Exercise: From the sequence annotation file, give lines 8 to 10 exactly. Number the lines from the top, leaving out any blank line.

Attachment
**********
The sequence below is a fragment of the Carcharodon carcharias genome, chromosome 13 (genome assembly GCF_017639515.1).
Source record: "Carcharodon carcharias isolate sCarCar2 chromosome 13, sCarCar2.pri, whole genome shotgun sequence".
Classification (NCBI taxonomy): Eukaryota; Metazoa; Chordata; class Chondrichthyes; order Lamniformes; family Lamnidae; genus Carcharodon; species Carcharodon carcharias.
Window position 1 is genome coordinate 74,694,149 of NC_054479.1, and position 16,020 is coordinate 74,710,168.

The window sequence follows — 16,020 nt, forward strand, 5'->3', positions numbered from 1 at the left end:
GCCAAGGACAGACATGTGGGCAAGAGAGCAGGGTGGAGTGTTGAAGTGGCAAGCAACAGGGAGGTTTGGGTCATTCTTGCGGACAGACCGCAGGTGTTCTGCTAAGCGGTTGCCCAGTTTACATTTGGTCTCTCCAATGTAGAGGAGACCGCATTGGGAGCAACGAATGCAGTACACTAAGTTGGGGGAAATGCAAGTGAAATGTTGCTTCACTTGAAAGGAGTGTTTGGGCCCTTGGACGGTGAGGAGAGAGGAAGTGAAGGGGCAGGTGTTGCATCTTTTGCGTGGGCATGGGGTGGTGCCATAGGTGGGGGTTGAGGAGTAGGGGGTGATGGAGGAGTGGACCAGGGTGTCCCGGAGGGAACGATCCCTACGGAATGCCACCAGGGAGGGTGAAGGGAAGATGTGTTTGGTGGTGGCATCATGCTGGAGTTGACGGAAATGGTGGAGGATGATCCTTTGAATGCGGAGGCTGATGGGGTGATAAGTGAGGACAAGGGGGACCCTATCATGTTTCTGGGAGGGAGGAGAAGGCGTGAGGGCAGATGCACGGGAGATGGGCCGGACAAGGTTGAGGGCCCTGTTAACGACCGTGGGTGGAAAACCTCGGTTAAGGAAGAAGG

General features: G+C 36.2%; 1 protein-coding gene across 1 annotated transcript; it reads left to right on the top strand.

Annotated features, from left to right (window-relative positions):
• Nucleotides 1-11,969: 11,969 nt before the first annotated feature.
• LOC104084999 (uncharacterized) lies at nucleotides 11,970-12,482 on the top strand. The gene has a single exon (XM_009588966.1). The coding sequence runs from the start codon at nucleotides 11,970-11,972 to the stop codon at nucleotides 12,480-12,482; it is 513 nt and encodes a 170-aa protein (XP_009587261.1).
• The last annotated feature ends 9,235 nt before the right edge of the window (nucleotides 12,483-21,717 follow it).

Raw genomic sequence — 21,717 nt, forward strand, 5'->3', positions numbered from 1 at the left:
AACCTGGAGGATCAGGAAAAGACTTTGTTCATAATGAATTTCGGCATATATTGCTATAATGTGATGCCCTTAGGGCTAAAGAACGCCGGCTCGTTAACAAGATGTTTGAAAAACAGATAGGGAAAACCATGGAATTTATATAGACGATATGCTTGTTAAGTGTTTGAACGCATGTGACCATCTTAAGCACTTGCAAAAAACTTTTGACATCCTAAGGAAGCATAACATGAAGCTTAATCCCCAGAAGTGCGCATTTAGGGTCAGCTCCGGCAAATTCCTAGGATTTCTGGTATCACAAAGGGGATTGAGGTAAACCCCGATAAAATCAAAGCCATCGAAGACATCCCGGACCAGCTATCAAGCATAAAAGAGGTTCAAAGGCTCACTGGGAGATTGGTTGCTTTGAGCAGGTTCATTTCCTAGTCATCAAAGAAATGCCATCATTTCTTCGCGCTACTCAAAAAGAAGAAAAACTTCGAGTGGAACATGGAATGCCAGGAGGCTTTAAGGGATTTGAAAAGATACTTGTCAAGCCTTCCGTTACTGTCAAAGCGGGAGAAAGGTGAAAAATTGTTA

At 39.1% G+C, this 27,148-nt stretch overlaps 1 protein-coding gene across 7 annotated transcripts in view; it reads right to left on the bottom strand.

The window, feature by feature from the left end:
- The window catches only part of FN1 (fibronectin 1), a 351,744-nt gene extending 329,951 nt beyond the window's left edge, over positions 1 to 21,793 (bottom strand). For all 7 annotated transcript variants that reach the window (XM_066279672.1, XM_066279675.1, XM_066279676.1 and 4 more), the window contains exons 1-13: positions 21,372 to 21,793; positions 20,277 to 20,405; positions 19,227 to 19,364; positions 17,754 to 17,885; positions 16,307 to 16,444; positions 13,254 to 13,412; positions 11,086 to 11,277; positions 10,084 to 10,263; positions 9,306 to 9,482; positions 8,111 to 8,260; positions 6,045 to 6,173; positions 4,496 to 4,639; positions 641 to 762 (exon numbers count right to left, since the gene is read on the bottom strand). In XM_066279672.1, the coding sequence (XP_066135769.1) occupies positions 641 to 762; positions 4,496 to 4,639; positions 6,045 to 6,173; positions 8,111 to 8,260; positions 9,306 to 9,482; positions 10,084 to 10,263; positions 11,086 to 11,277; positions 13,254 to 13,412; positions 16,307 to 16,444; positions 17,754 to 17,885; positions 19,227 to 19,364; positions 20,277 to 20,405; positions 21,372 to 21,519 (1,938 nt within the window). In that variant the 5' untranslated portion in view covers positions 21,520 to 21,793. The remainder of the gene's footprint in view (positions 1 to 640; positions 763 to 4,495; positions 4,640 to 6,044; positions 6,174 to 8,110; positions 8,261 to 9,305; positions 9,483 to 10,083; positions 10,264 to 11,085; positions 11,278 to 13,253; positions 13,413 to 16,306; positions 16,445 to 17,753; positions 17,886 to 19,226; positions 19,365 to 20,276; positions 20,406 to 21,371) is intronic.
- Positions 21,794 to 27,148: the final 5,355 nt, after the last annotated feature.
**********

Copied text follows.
Annotated features, from left to right (window-relative positions):
• Nucleotides 1-11,969: 11,969 nt before the first annotated feature.
• LOC104084999 (uncharacterized) lies at nucleotides 11,970-12,482 on the top strand. The gene has a single exon (XM_009588966.1). The coding sequence runs from the start codon at nucleotides 11,970-11,972 to the stop codon at nucleotides 12,480-12,482; it is 513 nt and encodes a 170-aa protein (XP_009587261.1).